Wednesday, 12 December 2018

5 Mistakes In The First Ten Pages Of Your Sitcom Script: Mistake 4

I remember listening to an episode of Friends from another room. I couldn’t hear the dialogue. All I could hear was the audience laughter, and how frighteningly regular it was. It seemed every other line was getting a laugh. The metronomic frequency of those laughs is an astonishing achievement, given the writers are weaving story and character on top together at the same time.

But it’s easy to think about this the wrong way. I just did at the end of that last paragraph. I set up story and character as enemies of jokes, as if characters just say funny things regardless of situation or context. No, the context and the characters give you the jokes. Static characters that don’t move or have quests are merely spouting jokes. This can sustain for a while but only if the jokes are really funny.

Insert Name Here is a properly funny panel game
Panel games do this. Half a dozen people are rooted to chairs being asked questions or set challenges. There are different rounds to give some variation – and normally there’s a clever one (Stephen Fry or Richard Osman) and a less clever one (Alan Davies, Josh Widdicombe). And even those are artificial personae to some extent. Alan Davies is no fool!

They normally record panel games for two and a half hours, and only very best is selected and broadcast. The show is assembled in the edit.

You can’t do this in a sitcom. You can’t afford to shoot even 50 minutes and put it together in the edit for a number of reasons. Firstly, you don’t have the luxury of paying dozens of people thousands of pounds to produce television that’s going to be cut. There just isn’t that much money in the system, especially when you have a timeslot to fill.

Sure, you can shoot a movie thinking it’s going to be two hours. In the edit, you may discover it’s better at ninety minutes (most movies are). No-one really cares about the final running time because that money has been spent, and the cinema chains aren’t bothered if the movie runs at 87 minutes or 140 minutes. (The movie that is 87 minutes will probably be better, especially if it’s a comedy. Yes, I know, The Godfather blah blah blah.).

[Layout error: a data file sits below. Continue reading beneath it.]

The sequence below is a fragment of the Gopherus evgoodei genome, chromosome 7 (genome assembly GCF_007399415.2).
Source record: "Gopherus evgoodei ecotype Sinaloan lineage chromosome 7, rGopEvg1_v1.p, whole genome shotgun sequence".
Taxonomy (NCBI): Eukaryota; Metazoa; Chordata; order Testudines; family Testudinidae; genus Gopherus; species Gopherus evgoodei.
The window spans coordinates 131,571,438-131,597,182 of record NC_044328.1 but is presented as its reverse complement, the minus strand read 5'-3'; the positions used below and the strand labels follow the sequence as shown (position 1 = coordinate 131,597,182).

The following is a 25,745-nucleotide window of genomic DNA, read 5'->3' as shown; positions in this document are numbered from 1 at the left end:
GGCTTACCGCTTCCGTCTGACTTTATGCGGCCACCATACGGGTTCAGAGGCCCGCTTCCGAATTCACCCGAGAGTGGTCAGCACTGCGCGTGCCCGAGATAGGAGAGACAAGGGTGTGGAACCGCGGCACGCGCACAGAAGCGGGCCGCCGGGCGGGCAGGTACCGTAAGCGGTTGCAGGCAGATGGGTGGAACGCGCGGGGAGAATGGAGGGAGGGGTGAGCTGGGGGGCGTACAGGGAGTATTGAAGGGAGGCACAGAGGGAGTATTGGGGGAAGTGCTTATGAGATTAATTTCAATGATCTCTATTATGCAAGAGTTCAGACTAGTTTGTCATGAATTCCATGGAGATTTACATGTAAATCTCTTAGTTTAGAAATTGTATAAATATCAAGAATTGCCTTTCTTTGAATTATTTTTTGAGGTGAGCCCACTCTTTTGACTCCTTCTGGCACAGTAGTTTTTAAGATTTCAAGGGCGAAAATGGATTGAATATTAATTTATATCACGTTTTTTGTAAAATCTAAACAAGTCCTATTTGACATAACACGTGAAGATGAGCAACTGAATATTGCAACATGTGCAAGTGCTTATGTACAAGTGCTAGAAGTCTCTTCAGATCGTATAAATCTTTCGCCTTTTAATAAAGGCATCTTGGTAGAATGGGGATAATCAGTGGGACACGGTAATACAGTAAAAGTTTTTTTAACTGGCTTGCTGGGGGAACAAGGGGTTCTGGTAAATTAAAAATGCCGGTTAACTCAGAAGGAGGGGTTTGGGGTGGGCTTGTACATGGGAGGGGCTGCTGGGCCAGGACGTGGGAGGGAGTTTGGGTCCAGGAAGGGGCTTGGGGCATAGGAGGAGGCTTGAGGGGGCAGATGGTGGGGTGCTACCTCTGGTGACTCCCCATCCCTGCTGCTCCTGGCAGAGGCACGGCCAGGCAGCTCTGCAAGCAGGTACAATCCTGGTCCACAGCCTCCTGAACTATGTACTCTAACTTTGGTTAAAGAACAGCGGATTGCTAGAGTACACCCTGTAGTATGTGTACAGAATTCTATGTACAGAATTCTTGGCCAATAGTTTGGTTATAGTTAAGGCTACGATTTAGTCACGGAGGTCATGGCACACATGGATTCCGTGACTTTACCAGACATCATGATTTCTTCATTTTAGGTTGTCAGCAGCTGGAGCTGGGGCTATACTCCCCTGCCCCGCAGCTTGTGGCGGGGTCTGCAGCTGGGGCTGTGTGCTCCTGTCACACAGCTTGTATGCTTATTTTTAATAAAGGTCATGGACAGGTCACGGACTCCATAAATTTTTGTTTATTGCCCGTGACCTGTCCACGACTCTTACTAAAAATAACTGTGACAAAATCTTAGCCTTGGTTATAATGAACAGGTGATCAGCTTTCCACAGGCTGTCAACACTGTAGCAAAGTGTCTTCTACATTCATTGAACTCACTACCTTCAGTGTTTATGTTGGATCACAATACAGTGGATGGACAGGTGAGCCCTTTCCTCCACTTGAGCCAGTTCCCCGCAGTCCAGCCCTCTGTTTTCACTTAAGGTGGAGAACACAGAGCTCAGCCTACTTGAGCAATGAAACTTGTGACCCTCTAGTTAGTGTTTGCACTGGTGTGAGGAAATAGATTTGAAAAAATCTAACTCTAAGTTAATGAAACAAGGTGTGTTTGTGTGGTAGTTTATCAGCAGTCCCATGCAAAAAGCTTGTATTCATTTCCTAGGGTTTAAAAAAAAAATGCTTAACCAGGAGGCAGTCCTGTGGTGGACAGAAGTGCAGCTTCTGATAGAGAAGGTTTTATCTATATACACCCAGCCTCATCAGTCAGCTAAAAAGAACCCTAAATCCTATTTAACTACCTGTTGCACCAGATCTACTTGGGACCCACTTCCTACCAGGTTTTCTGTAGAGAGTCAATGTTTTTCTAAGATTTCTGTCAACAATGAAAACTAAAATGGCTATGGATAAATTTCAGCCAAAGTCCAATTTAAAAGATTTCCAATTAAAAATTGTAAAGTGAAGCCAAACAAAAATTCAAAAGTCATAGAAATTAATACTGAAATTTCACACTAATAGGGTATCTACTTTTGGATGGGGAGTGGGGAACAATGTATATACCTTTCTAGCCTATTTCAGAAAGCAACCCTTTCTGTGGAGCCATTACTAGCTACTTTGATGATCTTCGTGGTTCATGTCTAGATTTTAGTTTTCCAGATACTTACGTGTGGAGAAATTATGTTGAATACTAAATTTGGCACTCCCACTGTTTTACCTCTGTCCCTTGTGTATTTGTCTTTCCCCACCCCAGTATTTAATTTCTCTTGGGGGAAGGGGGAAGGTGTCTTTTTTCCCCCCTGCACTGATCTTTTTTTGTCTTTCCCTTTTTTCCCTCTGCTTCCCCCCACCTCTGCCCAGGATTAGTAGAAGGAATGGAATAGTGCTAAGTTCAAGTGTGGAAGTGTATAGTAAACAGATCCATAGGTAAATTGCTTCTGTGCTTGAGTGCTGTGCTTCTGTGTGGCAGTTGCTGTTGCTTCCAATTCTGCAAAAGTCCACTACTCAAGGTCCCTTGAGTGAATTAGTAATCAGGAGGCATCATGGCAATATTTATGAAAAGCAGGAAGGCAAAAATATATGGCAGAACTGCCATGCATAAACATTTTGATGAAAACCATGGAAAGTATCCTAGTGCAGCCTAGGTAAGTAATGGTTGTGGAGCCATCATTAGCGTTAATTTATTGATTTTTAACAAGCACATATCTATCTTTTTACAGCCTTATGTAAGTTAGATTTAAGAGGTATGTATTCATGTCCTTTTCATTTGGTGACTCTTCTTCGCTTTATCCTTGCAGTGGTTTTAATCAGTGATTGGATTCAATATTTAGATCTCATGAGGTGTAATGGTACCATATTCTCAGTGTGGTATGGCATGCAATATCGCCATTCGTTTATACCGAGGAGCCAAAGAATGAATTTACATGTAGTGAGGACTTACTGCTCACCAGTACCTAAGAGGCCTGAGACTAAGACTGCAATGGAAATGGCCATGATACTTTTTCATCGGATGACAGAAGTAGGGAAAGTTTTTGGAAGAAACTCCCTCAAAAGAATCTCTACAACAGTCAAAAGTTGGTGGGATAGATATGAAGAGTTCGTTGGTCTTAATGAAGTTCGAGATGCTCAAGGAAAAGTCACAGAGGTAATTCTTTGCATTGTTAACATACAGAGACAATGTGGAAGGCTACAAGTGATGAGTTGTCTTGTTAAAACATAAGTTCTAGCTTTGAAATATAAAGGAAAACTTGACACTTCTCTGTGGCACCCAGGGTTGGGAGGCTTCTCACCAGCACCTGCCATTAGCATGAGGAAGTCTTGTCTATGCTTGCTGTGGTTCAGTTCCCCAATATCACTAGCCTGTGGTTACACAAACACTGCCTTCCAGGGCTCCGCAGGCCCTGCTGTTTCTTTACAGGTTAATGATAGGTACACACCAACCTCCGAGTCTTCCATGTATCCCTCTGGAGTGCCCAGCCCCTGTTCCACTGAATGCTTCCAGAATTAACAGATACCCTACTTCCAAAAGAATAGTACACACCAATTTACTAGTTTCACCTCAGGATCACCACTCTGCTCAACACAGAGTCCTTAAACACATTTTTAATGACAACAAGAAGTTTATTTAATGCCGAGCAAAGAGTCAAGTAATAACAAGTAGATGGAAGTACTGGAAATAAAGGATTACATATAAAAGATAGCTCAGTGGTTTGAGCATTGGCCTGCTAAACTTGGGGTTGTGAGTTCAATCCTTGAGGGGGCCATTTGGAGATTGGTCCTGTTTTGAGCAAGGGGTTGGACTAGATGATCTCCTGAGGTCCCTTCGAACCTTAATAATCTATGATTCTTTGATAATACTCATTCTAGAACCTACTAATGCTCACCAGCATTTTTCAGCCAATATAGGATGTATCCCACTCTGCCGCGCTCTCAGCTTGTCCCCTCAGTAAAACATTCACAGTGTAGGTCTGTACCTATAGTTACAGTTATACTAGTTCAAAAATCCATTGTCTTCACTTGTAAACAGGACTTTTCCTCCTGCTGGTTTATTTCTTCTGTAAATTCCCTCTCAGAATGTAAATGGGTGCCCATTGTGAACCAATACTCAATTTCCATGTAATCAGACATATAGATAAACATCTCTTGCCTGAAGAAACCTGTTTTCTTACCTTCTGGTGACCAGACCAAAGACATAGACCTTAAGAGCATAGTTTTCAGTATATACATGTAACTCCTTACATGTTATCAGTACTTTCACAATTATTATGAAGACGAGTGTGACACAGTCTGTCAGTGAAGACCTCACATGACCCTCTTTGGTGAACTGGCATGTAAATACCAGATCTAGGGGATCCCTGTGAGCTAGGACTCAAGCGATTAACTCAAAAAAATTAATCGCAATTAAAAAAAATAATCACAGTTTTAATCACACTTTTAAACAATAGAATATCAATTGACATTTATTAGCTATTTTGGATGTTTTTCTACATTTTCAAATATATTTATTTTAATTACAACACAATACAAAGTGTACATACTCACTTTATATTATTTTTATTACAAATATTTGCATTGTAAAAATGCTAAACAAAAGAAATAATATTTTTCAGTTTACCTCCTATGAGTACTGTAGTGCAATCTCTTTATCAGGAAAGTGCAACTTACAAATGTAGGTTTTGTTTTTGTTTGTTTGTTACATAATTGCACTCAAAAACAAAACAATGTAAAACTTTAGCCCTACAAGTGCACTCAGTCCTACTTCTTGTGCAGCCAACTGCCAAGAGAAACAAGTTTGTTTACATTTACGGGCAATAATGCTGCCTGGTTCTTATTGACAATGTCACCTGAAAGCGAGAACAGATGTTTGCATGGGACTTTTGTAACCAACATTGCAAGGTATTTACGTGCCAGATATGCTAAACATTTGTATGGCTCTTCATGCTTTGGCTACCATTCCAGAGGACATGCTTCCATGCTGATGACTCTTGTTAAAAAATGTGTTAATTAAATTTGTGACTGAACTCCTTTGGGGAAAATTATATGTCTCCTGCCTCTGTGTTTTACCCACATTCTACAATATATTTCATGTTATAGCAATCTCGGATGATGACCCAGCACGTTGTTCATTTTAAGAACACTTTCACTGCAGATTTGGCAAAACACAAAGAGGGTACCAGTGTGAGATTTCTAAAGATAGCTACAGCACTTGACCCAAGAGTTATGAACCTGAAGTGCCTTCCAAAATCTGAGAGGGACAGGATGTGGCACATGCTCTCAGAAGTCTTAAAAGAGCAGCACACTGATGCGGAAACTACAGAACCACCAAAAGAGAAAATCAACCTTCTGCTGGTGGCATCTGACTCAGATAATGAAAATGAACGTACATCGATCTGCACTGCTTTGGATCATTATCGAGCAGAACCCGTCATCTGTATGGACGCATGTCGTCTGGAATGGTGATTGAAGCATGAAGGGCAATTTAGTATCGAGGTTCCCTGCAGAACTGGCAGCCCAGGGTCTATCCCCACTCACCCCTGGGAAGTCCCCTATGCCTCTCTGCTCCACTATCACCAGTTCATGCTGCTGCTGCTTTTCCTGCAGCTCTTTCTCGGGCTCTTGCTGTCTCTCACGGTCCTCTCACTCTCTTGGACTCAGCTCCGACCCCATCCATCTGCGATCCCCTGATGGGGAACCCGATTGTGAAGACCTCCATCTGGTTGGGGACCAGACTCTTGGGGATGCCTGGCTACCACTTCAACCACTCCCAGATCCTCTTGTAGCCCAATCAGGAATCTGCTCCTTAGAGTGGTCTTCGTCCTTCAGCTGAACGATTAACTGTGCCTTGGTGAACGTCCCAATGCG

In TV, you have a slot to fill and you have to deliver the show to the right length, not just once but six, ten or 24 times over. And you can't afford to over shoot by ten minutes 24 times. That's four hours of television that's going in the bin without seeing the light of day.

Mistake 4: You’re writing a panel game, not a sitcom.


It’s not just about time and money (although there’s never enough of either, especially in a studio sitcom which I write about here, here and here). The other issue is storytelling. If you're writing and shooting long, your episode won’t make sense at 28 minutes. If the show is plotted properly the show should almost be uneditable as stories relate to each other, running jokes are established and the final third pays of the first two acts of set-up. You’re only recording 32 minutes if you’re filming in front of an audience. Maybe 34 if you’re shooting single camera. It has to be tight. Ask Jerry Seinfeld.

Remember, you’re trying to write a sitcom, not a panel game. You need to tell a story with a beginning and a middle and end. Get on with it. Be clear about who the story is about and what their goals are. The jokes then come as a result of that.

The mistake that is often made is that the first ten pages of a script are filled with jokes – essentially banter – and no story or character. This won’t do. Jokes without a context don’t really sustain or build momentum. You only need one joke that misfires and the atmosphere dips and the audience (and cast if you get that far) start to panic. Essentially, we’ve all looked down and seen we’ve run out of bridge and we’re all standing on thin air. We will fall to the ground like Wile E Coyote.

Make sure your characters have quests and attitudes, and trust that the comedy will come from that, rather than a string of one-liners and zingers, that often feel like they’re borrowed from other sitcoms anyway. (Side note, if you see any of the lines from your script on this list, delete and replace at once).

Next time, Mistake 5.

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Have you written a sitcom script? Would you like me to have a look and give you some notes? That can be arranged.